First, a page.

The Functional format emphasizes skills and qualifications to strategically sell experience that may align to the needs of the employer. A job seeker’s experience is divided into a skill-based section that demonstrates qualifications, training, education, and specific accomplishments, and a reverse chronological listing of employment including company name, title, and dates (toward the end of the resume). This format works well for those with gaps in employment and those whose career has involved several employers. Most job seekers should be careful when considering the Functional format since employers strongly favor a Chronological or Showcase resume.
What the Pros Say:
What is your opinion regarding the use of a Functional resume?
Don’t do it! The functional resume typically is the kiss of death to a candidate—it’s all about what someone “could” do in some context rather than about what the person has done and is likely to do in in their next role. When in doubt, go with the traditional reverse-chronological resume, as it’s easily digestible by the candidate’s audience, whether that person is a recruiter or a hiring manager.
In ninety-nine percent (99%) of cases it is best to stay away from a functional resume format. Recruiters and hiring managers get confused by this ambiguous format that does not associate your experience with any specific job, so the resume ends up in the trash. It is almost always best to write the resume in reverse chronological format, with the current or most recent position listed first.
The Showcase resume is a growing trend that has developed over the last several years and combines the best features of the Chronological and Functional formats. For most experienced professionals and executives (whether they have a more diverse employment background or not), this format is worth serious consideration. The concept is to showcase your best professional selling points—qualifications, industry knowledge, and achievements—immediately in the top half or top two-thirds of the resume’s first page. Work and education is then listed in reverse chronological order just like a traditional chronological resume. Using this format, you are allowed to be selectively repetitive. Some of your showcase items can appear again in the chronological section of your resume. This way, the hiring executive knows where and when you learned or achieved your showcase qualifications.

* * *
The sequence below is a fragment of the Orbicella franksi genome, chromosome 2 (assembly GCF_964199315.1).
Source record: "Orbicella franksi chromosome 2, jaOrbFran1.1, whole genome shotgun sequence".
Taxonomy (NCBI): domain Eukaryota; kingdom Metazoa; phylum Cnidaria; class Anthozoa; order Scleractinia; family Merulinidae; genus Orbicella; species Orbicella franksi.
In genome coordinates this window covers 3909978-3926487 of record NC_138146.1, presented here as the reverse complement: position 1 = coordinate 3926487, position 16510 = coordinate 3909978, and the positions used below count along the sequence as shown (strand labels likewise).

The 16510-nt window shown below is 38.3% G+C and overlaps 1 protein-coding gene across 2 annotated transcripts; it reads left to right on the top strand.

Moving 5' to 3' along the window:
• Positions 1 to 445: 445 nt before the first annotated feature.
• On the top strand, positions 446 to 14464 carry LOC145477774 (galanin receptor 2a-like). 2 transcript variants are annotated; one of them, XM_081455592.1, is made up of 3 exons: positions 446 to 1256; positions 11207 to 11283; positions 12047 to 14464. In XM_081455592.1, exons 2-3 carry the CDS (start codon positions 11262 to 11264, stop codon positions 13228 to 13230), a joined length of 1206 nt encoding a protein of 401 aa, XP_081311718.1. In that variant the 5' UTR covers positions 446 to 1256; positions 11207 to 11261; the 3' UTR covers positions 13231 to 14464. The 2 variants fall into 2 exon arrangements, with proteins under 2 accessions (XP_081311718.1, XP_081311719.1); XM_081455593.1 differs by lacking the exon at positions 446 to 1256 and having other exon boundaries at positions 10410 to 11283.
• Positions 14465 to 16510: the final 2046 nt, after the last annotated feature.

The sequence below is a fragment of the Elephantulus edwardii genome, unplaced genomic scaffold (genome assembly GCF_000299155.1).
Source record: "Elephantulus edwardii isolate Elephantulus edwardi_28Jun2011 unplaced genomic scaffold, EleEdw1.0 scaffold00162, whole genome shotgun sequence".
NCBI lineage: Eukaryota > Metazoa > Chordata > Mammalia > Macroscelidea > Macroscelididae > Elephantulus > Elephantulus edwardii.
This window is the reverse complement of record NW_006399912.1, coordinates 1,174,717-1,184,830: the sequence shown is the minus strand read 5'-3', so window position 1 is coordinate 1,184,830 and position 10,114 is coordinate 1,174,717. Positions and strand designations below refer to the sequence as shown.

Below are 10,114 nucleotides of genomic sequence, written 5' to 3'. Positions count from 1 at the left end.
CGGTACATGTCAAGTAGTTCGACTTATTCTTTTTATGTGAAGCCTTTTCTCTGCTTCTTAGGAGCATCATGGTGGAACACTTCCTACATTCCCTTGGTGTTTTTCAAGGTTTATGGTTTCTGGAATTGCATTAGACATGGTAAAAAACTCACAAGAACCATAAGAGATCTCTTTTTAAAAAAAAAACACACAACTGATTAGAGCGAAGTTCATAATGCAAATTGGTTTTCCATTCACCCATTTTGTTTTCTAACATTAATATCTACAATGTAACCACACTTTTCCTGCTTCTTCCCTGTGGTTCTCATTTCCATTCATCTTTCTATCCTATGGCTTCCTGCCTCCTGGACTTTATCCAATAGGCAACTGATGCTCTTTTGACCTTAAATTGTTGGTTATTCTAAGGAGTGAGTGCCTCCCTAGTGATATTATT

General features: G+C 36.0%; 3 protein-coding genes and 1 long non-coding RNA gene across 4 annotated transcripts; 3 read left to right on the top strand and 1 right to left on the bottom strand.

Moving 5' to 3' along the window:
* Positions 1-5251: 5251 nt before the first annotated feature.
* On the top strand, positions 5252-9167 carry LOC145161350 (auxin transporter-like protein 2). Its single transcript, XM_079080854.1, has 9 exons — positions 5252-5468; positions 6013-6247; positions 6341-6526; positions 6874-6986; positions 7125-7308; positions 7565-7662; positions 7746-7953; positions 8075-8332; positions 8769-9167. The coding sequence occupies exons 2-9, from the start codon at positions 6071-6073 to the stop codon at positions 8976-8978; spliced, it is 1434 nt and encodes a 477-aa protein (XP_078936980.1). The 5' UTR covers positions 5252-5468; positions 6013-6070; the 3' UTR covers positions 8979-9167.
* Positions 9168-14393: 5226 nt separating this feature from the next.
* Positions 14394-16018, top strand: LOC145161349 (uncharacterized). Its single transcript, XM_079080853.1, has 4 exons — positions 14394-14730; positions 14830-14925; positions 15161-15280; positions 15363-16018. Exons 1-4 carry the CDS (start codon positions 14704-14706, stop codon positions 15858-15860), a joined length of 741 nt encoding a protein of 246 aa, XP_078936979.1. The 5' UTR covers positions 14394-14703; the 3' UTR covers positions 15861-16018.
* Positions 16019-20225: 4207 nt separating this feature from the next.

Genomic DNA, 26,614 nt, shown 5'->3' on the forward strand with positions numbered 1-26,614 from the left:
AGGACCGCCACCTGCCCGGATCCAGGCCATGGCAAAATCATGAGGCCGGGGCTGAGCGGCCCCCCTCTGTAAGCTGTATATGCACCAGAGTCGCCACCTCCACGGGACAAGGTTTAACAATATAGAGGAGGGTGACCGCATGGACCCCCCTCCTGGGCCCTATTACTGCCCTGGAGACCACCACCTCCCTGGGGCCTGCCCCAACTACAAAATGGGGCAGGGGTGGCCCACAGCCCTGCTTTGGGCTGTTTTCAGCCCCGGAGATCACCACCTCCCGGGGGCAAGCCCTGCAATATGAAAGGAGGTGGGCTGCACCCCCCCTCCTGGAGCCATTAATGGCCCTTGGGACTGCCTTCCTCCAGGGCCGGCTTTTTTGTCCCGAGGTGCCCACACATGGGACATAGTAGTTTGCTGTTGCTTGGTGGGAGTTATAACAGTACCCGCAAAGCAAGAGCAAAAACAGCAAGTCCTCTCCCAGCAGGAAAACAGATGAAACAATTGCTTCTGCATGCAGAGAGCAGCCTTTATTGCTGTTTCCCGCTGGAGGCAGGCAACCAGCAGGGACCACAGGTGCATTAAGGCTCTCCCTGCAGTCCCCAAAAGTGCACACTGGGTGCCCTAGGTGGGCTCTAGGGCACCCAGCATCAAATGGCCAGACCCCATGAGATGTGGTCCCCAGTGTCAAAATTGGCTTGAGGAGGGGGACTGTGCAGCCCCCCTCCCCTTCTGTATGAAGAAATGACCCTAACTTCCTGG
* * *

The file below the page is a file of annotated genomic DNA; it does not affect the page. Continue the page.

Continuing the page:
What the Pros say:
What is your opinion regarding the use of a Showcase resume? (a.k.a. Combination resume)
This is an extremely successful format if the job seeker is showcasing functions and successes within each employment.
To me this is the best of both worlds. It allows the candidate to highlight older experience that may be more relevant, up front in a summary section. Then you still have a professional experience section that shows when you did what. Sometimes I even turn the experience section into a more functional format by listing a skill and then supporting that with an accomplishment underneath each job.
The Dateless Resume
A dateless resume can be any of the resume formats just mentioned, and is void of any dates . . . employment, education, volunteer work, everything. Listing information this way is not recommended because a hiring executive will immediately notice and probably think “Oh my goodness, he [or she] must be ancient!” Raising red flags or emphasizing age biases is not the first impression you want to make. However, there is one viable alternative.
Provide dates going back only fifteen to twenty years, and leave off other dates. This concept can be used with any resume format. You can also group employment beyond your chosen time frame as a subsection to your experience section without dates. There’s a risk the hiring executive may still conclude you are a “tenured” professional. But it is a middle ground if you want to omit some dates from your resume.
What the Pros Say:
What is your opinion regarding the use of a Dateless resume?
Fatal mistake. It appears that employment gaps are being hidden.
Haven’t written one in thirty years in the business; cannot imagine that I ever will. This wouldn’t be acceptable to 99.99999 percent of employers out there.
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